Permanent life insurance is just that – permanent. No matter when you die, the guaranteed death benefit – a check in your estate, waiting to be paid someday when you die, will flow to her balance sheet. It will dramatically improve the life she would have otherwise. She may not have to go back to work.

    But you can use your permanent life insurance to your benefit while you are alive! It has cash value (removed tax-free when designed properly) and the promise to replenish spent assets, like a reverse mortgage. Because you know that, you can freely and guilt-free spend your own assets and have more income- and therefore a better life – while you are ALIVE.

    Life insurance is as valuable when you are living as when you die.

    I can prove this with spreadsheets, but I am sure that you are getting the point. Contact me for additional clarity.

    Good luck with your efforts, and remember to be patient.

    • Thanks for stopping by and taking the time to comment, Jeffrey. You are correct in noting that life insurance – and all the various flavors – are difficult to summarize, particularly when every family’s situation is different. There are innumerable considerations and options when both factors are taken into account. There are two overarching points I wanted to convey in the post. First, life insurance can be part of an overall family financial plan, which it is for me, but should not be considered part of a retirement plan.

      You mention permanent life, and while I acknowledge that I am not intimately familiar with every nuance of every type of insurance, my guess is most people can get a much better return on low cost mutual funds.

      Second, I wanted to discuss how I use insurance – term life – as part of my financial plan. The down and dirty answer for me as to why term life works better than whole is because my wife and I do not have children and our nest-egg is fairly substantial and will easily carry both of us through retirement; and will easily carry her through if something were to happen to me earlier than desired. My utilization of insurance is strictly to pay off the mortgage in the event something does happen to me before she goes into retirement, thereby avoiding touching any money intended for retirement.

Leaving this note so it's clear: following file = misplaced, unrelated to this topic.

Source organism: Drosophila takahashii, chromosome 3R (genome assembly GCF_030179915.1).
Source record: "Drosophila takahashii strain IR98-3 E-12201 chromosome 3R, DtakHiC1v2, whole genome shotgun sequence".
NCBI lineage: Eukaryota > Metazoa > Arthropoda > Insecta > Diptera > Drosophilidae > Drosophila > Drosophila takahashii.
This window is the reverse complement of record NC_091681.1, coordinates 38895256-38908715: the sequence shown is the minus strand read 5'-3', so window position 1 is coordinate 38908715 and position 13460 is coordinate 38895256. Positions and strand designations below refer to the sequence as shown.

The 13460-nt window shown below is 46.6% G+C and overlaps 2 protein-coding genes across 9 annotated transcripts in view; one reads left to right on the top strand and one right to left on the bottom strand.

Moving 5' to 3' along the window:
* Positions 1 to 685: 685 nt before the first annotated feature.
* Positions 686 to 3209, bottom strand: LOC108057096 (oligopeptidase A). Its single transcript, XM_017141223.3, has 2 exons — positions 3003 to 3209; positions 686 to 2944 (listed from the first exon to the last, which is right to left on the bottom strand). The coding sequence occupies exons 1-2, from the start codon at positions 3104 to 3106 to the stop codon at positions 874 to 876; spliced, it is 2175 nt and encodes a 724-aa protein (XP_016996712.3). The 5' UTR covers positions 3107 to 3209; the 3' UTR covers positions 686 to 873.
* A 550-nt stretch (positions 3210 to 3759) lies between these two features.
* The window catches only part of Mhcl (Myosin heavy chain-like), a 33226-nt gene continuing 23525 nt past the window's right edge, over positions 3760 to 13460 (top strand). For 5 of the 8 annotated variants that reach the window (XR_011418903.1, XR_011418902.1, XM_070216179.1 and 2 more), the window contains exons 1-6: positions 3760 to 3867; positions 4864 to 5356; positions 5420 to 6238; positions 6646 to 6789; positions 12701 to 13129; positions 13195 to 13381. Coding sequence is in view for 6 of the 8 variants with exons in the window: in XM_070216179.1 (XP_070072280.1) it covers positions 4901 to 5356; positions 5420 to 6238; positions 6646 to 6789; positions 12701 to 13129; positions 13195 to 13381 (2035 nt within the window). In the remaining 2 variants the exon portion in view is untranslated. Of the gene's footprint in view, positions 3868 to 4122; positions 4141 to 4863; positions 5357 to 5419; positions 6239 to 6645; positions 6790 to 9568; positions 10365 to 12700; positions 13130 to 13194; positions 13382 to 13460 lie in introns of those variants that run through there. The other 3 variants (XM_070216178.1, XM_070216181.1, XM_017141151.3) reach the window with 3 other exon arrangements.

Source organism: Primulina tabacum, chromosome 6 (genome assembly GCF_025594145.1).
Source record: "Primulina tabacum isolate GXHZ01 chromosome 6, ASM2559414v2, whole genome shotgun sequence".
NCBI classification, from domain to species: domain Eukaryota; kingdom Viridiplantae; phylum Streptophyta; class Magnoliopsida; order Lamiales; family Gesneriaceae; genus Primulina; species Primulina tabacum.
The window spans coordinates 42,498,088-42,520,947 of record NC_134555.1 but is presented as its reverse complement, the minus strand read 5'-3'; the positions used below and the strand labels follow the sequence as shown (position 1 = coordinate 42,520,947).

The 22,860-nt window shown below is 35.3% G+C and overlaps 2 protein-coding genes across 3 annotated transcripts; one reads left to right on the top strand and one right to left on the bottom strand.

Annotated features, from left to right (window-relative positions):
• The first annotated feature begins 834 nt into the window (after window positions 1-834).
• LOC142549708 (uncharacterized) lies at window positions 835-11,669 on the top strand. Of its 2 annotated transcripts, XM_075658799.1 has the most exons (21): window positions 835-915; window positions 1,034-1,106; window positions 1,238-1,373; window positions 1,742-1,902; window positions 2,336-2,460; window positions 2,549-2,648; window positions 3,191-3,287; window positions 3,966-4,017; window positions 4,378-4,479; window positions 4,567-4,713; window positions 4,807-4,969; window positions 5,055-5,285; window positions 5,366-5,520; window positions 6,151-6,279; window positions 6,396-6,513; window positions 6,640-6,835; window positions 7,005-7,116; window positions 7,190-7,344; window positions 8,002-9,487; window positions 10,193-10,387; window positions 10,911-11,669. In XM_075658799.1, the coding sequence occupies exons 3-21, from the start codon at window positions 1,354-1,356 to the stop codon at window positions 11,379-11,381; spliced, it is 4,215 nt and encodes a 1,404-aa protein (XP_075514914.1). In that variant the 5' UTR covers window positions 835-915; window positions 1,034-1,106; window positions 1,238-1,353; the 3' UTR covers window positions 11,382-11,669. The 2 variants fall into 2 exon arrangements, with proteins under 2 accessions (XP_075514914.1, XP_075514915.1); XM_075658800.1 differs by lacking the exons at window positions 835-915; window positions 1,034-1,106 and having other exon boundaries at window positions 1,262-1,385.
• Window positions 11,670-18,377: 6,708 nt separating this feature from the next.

While I did not discuss it in the post, another problem with the way people often buy insurance is that it is purchased blindly, without a specific thought of how it will be applied, in mind. I am not against life insurance. Depending on a families’ particular situation and needs, it can be part of an overall financial plan. A good friend who is definitely financially savvy, and whose judgement I respect, utilizes a universal plan because it fits into his overall financial plan. However, people should not mistakenly consider it an investment and part of their retirement plan.

      Again, thanks for stopping by and I hope you will do so on a regular basis.